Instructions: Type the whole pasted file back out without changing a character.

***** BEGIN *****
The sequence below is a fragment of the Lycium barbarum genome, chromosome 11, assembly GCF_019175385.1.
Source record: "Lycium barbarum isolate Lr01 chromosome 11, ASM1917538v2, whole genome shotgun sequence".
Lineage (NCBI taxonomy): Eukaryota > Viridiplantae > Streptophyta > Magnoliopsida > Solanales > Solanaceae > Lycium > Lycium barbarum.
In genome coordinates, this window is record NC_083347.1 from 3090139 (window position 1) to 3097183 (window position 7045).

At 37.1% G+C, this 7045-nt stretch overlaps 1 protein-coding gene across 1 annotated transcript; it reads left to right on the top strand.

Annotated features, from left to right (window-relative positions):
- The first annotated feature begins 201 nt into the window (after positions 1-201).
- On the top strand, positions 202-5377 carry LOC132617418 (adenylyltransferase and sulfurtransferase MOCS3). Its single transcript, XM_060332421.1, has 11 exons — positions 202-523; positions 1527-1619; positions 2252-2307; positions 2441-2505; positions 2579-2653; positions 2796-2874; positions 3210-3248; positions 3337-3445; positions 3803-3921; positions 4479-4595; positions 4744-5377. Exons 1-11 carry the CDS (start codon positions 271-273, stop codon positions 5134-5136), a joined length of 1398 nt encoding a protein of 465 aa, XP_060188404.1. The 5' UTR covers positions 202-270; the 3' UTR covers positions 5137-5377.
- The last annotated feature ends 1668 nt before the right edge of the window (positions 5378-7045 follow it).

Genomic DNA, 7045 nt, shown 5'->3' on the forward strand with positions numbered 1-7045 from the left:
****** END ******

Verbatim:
The sequence below is a fragment of the Lycium barbarum genome, chromosome 11, assembly GCF_019175385.1.
Source record: "Lycium barbarum isolate Lr01 chromosome 11, ASM1917538v2, whole genome shotgun sequence".
Lineage (NCBI taxonomy): Eukaryota > Viridiplantae > Streptophyta > Magnoliopsida > Solanales > Solanaceae > Lycium > Lycium barbarum.
In genome coordinates, this window is record NC_083347.1 from 3090139 (window position 1) to 3097183 (window position 7045).

At 37.1% G+C, this 7045-nt stretch overlaps 1 protein-coding gene across 1 annotated transcript; it reads left to right on the top strand.

Annotated features, from left to right (window-relative positions):
- The first annotated feature begins 201 nt into the window (after positions 1-201).
- On the top strand, positions 202-5377 carry LOC132617418 (adenylyltransferase and sulfurtransferase MOCS3). Its single transcript, XM_060332421.1, has 11 exons — positions 202-523; positions 1527-1619; positions 2252-2307; positions 2441-2505; positions 2579-2653; positions 2796-2874; positions 3210-3248; positions 3337-3445; positions 3803-3921; positions 4479-4595; positions 4744-5377. Exons 1-11 carry the CDS (start codon positions 271-273, stop codon positions 5134-5136), a joined length of 1398 nt encoding a protein of 465 aa, XP_060188404.1. The 5' UTR covers positions 202-270; the 3' UTR covers positions 5137-5377.
- The last annotated feature ends 1668 nt before the right edge of the window (positions 5378-7045 follow it).

Genomic DNA, 7045 nt, shown 5'->3' on the forward strand with positions numbered 1-7045 from the left: